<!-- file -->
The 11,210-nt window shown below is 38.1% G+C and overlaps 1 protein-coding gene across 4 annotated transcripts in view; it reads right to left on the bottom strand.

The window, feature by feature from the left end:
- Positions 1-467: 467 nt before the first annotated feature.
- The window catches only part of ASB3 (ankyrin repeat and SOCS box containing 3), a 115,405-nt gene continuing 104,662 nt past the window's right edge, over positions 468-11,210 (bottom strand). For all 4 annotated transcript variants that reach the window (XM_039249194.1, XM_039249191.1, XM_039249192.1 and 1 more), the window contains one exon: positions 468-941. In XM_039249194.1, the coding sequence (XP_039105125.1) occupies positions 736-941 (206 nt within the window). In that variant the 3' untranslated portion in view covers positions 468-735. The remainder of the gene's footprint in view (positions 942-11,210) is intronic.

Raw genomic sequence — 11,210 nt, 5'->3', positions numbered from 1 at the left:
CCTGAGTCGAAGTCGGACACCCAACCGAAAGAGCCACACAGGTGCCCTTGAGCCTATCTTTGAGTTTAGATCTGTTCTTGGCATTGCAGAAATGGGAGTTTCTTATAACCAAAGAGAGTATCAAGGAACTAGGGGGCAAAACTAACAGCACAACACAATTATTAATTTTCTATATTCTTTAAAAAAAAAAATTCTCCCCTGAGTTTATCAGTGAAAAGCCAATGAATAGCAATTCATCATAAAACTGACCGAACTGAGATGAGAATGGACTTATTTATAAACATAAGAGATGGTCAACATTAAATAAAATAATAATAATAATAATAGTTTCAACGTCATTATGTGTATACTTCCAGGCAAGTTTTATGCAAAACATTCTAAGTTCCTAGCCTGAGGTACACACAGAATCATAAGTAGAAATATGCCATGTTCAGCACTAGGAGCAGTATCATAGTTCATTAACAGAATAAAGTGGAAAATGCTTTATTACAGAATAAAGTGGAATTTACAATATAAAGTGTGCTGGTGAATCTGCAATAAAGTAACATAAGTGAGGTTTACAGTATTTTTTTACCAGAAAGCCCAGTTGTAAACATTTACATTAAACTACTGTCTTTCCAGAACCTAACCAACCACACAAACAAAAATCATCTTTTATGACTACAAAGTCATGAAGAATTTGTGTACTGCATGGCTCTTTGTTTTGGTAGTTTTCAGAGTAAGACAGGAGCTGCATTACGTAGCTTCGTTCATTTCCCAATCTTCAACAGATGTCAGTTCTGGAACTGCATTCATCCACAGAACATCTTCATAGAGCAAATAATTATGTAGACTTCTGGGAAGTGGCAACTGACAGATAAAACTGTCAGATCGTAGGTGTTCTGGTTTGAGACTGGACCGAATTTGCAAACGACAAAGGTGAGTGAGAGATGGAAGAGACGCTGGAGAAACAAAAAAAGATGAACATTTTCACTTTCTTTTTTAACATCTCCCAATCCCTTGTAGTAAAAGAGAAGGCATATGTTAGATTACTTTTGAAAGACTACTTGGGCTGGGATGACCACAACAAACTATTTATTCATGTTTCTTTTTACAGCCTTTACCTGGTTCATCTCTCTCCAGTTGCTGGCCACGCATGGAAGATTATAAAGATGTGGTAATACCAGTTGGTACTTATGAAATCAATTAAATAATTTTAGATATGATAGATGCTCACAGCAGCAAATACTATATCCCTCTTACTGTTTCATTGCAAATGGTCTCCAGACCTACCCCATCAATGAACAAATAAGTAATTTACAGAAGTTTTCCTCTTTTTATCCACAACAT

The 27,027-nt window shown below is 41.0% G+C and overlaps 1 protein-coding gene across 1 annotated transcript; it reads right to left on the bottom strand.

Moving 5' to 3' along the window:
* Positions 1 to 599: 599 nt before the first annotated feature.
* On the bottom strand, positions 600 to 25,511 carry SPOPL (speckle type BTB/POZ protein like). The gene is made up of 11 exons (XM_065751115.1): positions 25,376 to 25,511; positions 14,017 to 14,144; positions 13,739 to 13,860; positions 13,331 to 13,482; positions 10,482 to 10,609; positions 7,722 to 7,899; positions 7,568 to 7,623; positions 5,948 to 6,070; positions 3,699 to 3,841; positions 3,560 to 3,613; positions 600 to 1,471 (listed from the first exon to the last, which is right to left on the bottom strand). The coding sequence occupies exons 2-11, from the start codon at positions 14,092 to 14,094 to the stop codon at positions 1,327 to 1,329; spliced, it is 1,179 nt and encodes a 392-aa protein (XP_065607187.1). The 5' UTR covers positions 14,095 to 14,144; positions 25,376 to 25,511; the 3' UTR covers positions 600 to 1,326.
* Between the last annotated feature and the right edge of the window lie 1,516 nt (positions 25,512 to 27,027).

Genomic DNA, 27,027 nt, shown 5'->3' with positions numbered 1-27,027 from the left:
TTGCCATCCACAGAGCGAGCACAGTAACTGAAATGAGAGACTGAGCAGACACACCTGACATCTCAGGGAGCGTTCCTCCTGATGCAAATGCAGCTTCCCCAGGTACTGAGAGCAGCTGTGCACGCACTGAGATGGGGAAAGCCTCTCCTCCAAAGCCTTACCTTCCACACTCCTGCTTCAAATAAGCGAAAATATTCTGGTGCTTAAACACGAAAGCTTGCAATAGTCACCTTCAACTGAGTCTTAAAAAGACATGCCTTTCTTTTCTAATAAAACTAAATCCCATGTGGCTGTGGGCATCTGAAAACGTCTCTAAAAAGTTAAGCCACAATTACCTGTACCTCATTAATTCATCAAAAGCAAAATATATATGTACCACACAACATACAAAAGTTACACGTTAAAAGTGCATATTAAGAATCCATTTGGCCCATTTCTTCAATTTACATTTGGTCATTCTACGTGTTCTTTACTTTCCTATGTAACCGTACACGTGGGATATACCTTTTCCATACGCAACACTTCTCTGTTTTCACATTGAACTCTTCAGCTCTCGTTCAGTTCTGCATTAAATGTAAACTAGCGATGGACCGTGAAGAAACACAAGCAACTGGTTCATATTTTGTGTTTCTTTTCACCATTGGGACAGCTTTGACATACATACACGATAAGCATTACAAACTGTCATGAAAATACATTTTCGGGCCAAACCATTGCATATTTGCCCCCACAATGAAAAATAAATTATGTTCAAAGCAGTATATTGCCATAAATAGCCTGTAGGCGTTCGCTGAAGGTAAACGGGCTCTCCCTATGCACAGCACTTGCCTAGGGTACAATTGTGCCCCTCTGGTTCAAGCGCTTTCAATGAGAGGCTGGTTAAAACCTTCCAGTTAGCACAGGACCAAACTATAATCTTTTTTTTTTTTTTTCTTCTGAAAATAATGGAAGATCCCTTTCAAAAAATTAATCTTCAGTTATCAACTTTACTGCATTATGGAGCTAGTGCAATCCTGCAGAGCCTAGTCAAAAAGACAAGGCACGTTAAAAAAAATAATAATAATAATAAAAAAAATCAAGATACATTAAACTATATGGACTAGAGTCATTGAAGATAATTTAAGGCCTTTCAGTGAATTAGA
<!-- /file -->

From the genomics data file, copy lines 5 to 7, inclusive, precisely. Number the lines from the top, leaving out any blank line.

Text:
Raw genomic sequence — 11,210 nt, 5'->3', positions numbered from 1 at the left:
CCTGAGTCGAAGTCGGACACCCAACCGAAAGAGCCACACAGGTGCCCTTGAGCCTATCTTTGAGTTTAGATCTGTTCTTGGCATTGCAGAAATGGGAGTTTCTTATAACCAAAGAGAGTATCAAGGAACTAGGGGGCAAAACTAACAGCACAACACAATTATTAATTTTCTATATTCTTTAAAAAAAAAAATTCTCCCCTGAGTTTATCAGTGAAAAGCCAATGAATAGCAATTCATCATAAAACTGACCGAACTGAGATGAGAATGGACTTATTTATAAACATAAGAGATGGTCAACATTAAATAAAATAATAATAATAATAATAGTTTCAACGTCATTATGTGTATACTTCCAGGCAAGTTTTATGCAAAACATTCTAAGTTCCTAGCCTGAGGTACACACAGAATCATAAGTAGAAATATGCCATGTTCAGCACTAGGAGCAGTATCATAGTTCATTAACAGAATAAAGTGGAAAATGCTTTATTACAGAATAAAGTGGAATTTACAATATAAAGTGTGCTGGTGAATCTGCAATAAAGTAACATAAGTGAGGTTTACAGTATTTTTTTACCAGAAAGCCCAGTTGTAAACATTTACATTAAACTACTGTCTTTCCAGAACCTAACCAACCACACAAACAAAAATCATCTTTTATGACTACAAAGTCATGAAGAATTTGTGTACTGCATGGCTCTTTGTTTTGGTAGTTTTCAGAGTAAGACAGGAGCTGCATTACGTAGCTTCGTTCATTTCCCAATCTTCAACAGATGTCAGTTCTGGAACTGCATTCATCCACAGAACATCTTCATAGAGCAAATAATTATGTAGACTTCTGGGAAGTGGCAACTGACAGATAAAACTGTCAGATCGTAGGTGTTCTGGTTTGAGACTGGACCGAATTTGCAAACGACAAAGGTGAGTGAGAGATGGAAGAGACGCTGGAGAAACAAAAAAAGATGAACATTTTCACTTTCTTTTTTAACATCTCCCAATCCCTTGTAGTAAAAGAGAAGGCATATGTTAGATTACTTTTGAAAGACTACTTGGGCTGGGATGACCACAACAAACTATTTATTCATGTTTCTTTTTACAGCCTTTACCTGGTTCATCTCTCTCCAGTTGCTGGCCACGCATGGAAGATTATAAAGATGTGGTAATACCAGTTGGTACTTATGAAATCAATTAAATAATTTTAGATATGATAGATGCTCACAGCAGCAAATACTATATCCCTCTTACTGTTTCATTGCAAATGGTCTCCAGACCTACCCCATCAATGAACAAATAAGTAATTTACAGAAGTTTTCCTCTTTTTATCCACAACAT

The 27,027-nt window shown below is 41.0% G+C and overlaps 1 protein-coding gene across 1 annotated transcript; it reads right to left on the bottom strand.